Businesses begin to feel effects of "Fiscal Cliff" inactivity

The inactivity in Washington D.C. at the end of last year is cutting into the bottom line of some businesses.

Nearly a month ago, Congress came up with an agreement to avoid the fiscal cliff but because lawmakers came so close to the edge, their actions or inactions caused a setback in filing tax returns.

The Internal Revenue Service will not accept returns until January 30th this year. Last year, it was January 17th.

The tax return delay is causing a reduction in sales at businesses.

"Very few people have the cash to make down payments," car dealership owner Mike Addy said. "The desire is there it's the ability that we are looking for."

Addy's dealership is usually bumper to bumper with buyers during the early part of the year. But without the extra cash, it's put the brakes on the business.

"A lot of the money that comes into our industry the first of the year is tax income money. That being delayed has just postponed everything and pushed everything back."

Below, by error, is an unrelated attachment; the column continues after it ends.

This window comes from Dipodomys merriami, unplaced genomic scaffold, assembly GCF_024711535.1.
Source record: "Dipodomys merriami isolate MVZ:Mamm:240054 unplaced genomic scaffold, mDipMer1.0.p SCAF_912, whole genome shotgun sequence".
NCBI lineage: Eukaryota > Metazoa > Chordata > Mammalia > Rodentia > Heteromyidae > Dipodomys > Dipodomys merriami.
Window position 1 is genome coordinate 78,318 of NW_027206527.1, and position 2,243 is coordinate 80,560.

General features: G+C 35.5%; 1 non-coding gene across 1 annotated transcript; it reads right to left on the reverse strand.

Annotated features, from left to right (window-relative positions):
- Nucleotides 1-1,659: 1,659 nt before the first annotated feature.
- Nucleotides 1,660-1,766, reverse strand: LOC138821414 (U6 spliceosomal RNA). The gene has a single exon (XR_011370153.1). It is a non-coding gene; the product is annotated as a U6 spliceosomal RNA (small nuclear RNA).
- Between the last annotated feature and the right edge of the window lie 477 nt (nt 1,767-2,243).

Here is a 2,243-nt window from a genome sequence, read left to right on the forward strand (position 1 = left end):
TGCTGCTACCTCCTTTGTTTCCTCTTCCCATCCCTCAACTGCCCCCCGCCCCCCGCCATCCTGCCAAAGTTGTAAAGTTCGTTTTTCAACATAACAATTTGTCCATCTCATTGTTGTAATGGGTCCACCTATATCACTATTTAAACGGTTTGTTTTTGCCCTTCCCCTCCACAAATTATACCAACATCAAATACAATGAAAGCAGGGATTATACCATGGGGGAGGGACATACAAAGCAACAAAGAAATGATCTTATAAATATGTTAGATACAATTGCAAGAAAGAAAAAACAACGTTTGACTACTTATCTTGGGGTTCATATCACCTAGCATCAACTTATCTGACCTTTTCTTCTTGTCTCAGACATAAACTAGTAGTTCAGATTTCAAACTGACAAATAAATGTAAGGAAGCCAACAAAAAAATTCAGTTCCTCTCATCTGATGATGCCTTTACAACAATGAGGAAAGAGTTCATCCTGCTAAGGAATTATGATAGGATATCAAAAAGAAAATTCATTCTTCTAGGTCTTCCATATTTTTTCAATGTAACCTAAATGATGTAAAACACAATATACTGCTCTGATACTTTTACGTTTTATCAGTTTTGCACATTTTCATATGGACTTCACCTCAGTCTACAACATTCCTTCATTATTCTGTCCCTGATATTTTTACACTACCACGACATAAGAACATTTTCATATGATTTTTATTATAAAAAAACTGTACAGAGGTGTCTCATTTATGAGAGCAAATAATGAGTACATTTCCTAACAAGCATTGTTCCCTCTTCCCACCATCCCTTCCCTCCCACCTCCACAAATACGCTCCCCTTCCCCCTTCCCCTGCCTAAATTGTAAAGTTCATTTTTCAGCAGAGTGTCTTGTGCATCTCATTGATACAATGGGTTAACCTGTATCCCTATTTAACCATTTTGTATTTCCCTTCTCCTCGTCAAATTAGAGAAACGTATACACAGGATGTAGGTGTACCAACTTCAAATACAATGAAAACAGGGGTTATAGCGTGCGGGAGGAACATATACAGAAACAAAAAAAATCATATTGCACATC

And the car dealerships aren't the only ones feeling the lull of customers.

"Now is when you usually see an up kick because of the tax returns coming back and your not seeing that," furniture store owner Mark Bridgers said.

His store is usually a full house at this time, but most of his deals are going no where.

"When the tax returns hit, I'm sure we'll be aggressive in getting those people back into the store."

While both businessmen agree it's hurting revenue in the short term, they plan to make up the difference when income tax returns do start making their way to customers.

The last day for businesses to mail out W2 forms this year is January 31st.

April 15th is the final day to file your taxes.

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